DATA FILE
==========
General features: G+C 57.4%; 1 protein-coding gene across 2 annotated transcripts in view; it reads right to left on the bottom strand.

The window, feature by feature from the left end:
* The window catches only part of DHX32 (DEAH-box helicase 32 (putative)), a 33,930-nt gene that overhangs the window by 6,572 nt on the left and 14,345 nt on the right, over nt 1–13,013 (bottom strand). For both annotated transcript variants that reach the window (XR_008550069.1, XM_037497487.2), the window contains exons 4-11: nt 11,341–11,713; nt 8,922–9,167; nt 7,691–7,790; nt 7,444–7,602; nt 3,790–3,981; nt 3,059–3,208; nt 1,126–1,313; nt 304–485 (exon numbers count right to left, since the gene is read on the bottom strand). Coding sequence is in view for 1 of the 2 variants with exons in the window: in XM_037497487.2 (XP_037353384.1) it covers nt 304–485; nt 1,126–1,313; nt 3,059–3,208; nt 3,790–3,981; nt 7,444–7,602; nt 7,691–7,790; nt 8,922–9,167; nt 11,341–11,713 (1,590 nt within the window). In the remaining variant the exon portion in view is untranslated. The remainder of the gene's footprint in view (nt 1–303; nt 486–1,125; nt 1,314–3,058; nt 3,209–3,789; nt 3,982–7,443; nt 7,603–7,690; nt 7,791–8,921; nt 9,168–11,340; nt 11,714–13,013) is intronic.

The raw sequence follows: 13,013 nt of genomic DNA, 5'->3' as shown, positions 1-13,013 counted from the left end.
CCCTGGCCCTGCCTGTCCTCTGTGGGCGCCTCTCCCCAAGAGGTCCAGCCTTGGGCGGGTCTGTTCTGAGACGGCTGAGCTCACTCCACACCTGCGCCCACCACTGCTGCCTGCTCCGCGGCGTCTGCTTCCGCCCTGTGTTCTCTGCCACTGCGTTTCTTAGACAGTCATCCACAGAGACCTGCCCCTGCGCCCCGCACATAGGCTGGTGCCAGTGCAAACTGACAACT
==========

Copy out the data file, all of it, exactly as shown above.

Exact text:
General features: G+C 57.4%; 1 protein-coding gene across 2 annotated transcripts in view; it reads right to left on the bottom strand.

The window, feature by feature from the left end:
* The window catches only part of DHX32 (DEAH-box helicase 32 (putative)), a 33,930-nt gene that overhangs the window by 6,572 nt on the left and 14,345 nt on the right, over nt 1–13,013 (bottom strand). For both annotated transcript variants that reach the window (XR_008550069.1, XM_037497487.2), the window contains exons 4-11: nt 11,341–11,713; nt 8,922–9,167; nt 7,691–7,790; nt 7,444–7,602; nt 3,790–3,981; nt 3,059–3,208; nt 1,126–1,313; nt 304–485 (exon numbers count right to left, since the gene is read on the bottom strand). Coding sequence is in view for 1 of the 2 variants with exons in the window: in XM_037497487.2 (XP_037353384.1) it covers nt 304–485; nt 1,126–1,313; nt 3,059–3,208; nt 3,790–3,981; nt 7,444–7,602; nt 7,691–7,790; nt 8,922–9,167; nt 11,341–11,713 (1,590 nt within the window). In the remaining variant the exon portion in view is untranslated. The remainder of the gene's footprint in view (nt 1–303; nt 486–1,125; nt 1,314–3,058; nt 3,209–3,789; nt 3,982–7,443; nt 7,603–7,690; nt 7,791–8,921; nt 9,168–11,340; nt 11,714–13,013) is intronic.

The raw sequence follows: 13,013 nt of genomic DNA, 5'->3' as shown, positions 1-13,013 counted from the left end.
CCCTGGCCCTGCCTGTCCTCTGTGGGCGCCTCTCCCCAAGAGGTCCAGCCTTGGGCGGGTCTGTTCTGAGACGGCTGAGCTCACTCCACACCTGCGCCCACCACTGCTGCCTGCTCCGCGGCGTCTGCTTCCGCCCTGTGTTCTCTGCCACTGCGTTTCTTAGACAGTCATCCACAGAGACCTGCCCCTGCGCCCCGCACATAGGCTGGTGCCAGTGCAAACTGACAACT